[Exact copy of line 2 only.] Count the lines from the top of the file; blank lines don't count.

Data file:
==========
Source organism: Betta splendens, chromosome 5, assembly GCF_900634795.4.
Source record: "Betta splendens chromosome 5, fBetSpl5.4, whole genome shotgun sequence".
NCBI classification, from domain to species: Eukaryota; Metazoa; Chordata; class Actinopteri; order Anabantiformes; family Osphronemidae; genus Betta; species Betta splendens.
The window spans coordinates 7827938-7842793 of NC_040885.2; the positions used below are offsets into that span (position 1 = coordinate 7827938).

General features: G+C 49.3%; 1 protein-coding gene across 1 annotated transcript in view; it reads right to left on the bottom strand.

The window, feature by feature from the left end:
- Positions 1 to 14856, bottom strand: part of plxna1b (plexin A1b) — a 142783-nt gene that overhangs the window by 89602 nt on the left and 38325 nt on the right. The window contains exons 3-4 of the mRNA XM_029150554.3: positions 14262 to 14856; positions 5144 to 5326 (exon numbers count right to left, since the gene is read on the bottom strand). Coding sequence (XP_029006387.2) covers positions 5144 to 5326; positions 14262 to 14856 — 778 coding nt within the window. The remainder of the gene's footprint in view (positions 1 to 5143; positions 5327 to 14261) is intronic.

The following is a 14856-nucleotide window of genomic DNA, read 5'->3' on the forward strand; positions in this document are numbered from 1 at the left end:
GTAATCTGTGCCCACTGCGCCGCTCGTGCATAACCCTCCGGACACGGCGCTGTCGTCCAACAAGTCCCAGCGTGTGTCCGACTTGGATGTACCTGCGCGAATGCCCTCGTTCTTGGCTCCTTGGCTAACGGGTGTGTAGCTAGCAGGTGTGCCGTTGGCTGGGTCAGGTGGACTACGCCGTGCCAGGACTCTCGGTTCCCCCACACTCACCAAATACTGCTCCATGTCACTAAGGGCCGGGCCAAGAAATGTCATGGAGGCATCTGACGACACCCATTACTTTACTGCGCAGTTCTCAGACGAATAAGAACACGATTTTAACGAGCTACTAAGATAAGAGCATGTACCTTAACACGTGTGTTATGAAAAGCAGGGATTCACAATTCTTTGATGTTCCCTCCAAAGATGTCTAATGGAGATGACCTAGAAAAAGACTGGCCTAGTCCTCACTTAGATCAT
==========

Source record: "Betta splendens chromosome 5, fBetSpl5.4, whole genome shotgun sequence".